DC’s upcoming Metro Bar lets you drink inside old Metro train

A rendering of the new Metro Bar in Northeast D.C. (Courtesy Metro Bar)
WTOP's Jason Fraley previews Metro Bar (Part 1)

Eating food or drinking beer on the Metro is a surefire way to get kicked off.

However, in a few months, you’ll be able to do just that with all of your friends.

Behold, the new Metro Bar in the Edgewood-Brentwood area of Northeast D.C.

“I was hanging out with one of my business partners…dreaming about what makes D.C. great,” founder Jesse Rauch told WTOP. “There’s nothing that connects all eight wards better than Metro…When you have a couple glasses of whiskey you think, ‘Where do you go from there?’ Next, we said, ‘What if we could buy a train?'”

Turns out, the timing was right with Metro looking to unload some old trains.

“Metro was disposing of the old 5,000-series,” Rauch said. “What happens with old Metro cars is they’re often sold for scrap, so Metro might have to pay someone to move them. … We were able to buy these cars from Metro for something that was reasonable. We’re keeping something out of the landfill and giving it new life.”

The 75-foot train car will seat 50 people with plenty of additional seating outdoors.

“It was the first series to have the red and blue seating,” he said. “It also had that awful red carpet in it — and that was the first thing we removed…Half of the car has some of the original seating that we’re getting reupholstered with tables on them.”

There will also be an automated voice akin to Metro’s “step back, doors closing.”

“The doors will not operate like elevator doors,” Rauch said. “We will be able to make announcements over the loud speaker using a handheld mic. We hope it will be clearer. We want you to be able to hear what we’re saying when there’s a special.”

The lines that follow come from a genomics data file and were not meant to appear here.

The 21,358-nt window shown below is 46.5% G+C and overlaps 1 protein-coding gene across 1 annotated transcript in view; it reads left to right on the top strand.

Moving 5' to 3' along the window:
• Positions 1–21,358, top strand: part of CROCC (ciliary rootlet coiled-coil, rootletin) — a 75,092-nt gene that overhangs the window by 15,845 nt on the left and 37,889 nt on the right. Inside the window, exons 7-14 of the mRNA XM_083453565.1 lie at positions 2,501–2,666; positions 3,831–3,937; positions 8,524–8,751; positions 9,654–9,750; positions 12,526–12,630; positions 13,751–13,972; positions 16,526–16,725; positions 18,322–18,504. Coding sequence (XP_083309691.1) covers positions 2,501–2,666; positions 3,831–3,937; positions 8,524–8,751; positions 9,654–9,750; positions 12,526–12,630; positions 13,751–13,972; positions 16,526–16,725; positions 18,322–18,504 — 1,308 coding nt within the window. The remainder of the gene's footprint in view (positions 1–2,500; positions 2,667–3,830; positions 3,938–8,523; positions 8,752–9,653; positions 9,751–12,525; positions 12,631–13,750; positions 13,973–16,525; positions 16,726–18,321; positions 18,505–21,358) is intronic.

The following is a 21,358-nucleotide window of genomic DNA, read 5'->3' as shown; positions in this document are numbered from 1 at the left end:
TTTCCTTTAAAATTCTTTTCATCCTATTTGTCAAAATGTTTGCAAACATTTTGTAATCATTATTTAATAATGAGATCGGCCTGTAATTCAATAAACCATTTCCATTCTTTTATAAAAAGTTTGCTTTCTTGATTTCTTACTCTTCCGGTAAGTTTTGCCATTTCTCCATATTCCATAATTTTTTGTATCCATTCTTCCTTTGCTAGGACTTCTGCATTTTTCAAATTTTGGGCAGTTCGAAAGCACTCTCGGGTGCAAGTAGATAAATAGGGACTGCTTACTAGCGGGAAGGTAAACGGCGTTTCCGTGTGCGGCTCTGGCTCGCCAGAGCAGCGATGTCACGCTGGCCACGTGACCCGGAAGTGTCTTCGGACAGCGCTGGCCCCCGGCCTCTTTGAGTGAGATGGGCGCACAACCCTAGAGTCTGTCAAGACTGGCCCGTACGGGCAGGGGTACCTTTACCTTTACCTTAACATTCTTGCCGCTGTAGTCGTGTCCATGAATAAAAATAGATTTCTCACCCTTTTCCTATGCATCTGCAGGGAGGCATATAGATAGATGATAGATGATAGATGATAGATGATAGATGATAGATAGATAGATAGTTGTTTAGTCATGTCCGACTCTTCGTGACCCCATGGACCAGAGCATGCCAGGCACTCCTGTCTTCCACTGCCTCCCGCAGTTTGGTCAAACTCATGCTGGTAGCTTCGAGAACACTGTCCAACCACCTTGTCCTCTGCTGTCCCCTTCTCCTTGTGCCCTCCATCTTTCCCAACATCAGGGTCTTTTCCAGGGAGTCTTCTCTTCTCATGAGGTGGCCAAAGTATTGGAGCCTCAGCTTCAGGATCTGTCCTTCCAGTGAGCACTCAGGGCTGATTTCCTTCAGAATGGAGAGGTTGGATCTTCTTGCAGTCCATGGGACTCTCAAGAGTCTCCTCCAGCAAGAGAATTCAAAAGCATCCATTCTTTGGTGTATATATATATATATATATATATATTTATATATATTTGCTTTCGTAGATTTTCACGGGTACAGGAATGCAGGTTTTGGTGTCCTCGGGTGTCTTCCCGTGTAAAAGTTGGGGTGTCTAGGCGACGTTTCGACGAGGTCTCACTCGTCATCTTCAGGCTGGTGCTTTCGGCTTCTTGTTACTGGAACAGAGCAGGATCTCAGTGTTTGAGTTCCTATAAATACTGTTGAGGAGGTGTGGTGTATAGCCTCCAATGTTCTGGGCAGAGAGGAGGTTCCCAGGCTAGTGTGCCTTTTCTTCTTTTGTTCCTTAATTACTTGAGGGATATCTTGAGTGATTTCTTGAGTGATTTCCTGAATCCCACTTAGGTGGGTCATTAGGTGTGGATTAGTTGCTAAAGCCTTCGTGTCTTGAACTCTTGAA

Of course, the resemblances can only go so far due to copyright concerns.

“You may not get the same door chime, you might not get the same voice, those are still things that belong to the Metro system,” Rauch said. “We did have a conversation with them and we respect what they’re doing, so we are making design considerations to make sure people know we’re not Metro…We’re looking at a lowercase ‘m.'”

The rest of the design will feature the work of local artists.

“We are going for high design,” he said. “We’re looking at some wire spool tables decorated by local artists. We’re working with Trap Bob to do some muraling and art on top of the tables. There will also be containers there that serve as movie screens.”

Metro Bar won’t be serving food from its own kitchen, but it will partner with food trucks and the neighboring food hall, Bevy. More importantly, what’s on the drink menu?

“We’re looking at a really nice menu that will really be focused on what we can find here locally in the D.C. area,” Rauch said. “We’re looking at our local distilleries, our local breweries, our local wineries to make our menu…I can guarantee that the names of our cocktails will be amusing, to say the least, hopefully inspired by our city.”

Just don’t drink too many — or you might feel like the train is moving. Helping to create this illusion is the fact that the bar is located right next to the Rhode Island Avenue-Brentwood Metro station, meaning you can watch real trains arriving and departing.

“There’s going to be a patio built around it, and we hope it’ll be reminiscent of a Metro platform,” he said. “There will be…a good view of the Red Line as it’s going into the Rhode Island Avenue station. You’ll be able to watch a train from a train.”

It’s the latest brainchild by Rauch, 39, who moved from New York to D.C. 17 years ago.

“I came down here to be a third-grade teacher,” Rauch said. “I never gave up my arts roots…That is why I created a competitive karaoke league and why I helped keep Screen on the Green…HBO made a choice to not keep it…We hope to put on outdoor movies in our space, so the spirit will still live if you all know your HBO dance.”

Metro Bar is planning to launch this spring.

WTOP's Jason Fraley previews Metro Bar (Part 2)

Listen to our full conversation here.

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Jason Fraley

Hailed by The Washington Post for “his savantlike ability to name every Best Picture winner in history," Jason Fraley began at WTOP as Morning Drive Writer in 2008, film critic in 2011 and Entertainment Editor in 2014, providing daily arts coverage on-air and online.

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